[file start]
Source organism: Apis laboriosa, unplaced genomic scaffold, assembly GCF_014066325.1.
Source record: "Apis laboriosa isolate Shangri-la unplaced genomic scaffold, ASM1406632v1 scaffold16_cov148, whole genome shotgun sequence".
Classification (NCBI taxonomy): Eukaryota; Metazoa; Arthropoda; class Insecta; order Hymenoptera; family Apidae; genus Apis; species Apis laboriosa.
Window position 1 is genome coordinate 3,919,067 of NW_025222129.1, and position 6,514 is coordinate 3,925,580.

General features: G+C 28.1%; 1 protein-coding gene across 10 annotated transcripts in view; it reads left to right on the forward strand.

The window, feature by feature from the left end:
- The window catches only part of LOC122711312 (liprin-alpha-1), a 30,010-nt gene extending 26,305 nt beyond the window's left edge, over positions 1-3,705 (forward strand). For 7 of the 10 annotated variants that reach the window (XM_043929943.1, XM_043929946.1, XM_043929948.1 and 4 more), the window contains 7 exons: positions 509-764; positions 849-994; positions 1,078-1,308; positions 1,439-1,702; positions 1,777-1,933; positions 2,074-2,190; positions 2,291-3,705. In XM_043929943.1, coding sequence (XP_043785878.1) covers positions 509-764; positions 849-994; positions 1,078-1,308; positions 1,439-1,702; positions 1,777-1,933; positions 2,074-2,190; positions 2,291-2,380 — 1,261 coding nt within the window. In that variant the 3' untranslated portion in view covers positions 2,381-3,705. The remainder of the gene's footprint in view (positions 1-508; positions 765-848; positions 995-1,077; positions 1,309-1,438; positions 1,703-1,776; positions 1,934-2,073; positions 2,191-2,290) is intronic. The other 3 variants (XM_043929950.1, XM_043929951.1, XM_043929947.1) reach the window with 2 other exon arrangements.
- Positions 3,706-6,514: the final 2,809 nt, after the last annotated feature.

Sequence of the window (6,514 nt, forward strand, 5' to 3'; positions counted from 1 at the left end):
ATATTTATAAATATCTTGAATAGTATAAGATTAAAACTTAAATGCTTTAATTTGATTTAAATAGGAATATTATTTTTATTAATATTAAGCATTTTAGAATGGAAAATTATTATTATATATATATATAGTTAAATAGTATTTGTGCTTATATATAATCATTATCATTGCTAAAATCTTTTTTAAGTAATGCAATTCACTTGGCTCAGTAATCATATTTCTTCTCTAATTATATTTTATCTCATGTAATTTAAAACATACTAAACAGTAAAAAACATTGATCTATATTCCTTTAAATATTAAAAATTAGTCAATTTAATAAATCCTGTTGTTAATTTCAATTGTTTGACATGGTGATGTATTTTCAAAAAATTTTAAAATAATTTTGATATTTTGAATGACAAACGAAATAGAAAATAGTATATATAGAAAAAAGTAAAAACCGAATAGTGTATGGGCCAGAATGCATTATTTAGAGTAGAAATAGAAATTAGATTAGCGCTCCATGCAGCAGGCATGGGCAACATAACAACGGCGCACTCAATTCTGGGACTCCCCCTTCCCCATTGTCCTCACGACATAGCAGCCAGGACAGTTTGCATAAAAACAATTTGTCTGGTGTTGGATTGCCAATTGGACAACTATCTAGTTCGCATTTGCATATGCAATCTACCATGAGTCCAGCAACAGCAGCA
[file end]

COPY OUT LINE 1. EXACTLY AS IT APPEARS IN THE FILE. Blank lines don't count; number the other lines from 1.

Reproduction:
Source organism: Apis laboriosa, unplaced genomic scaffold, assembly GCF_014066325.1.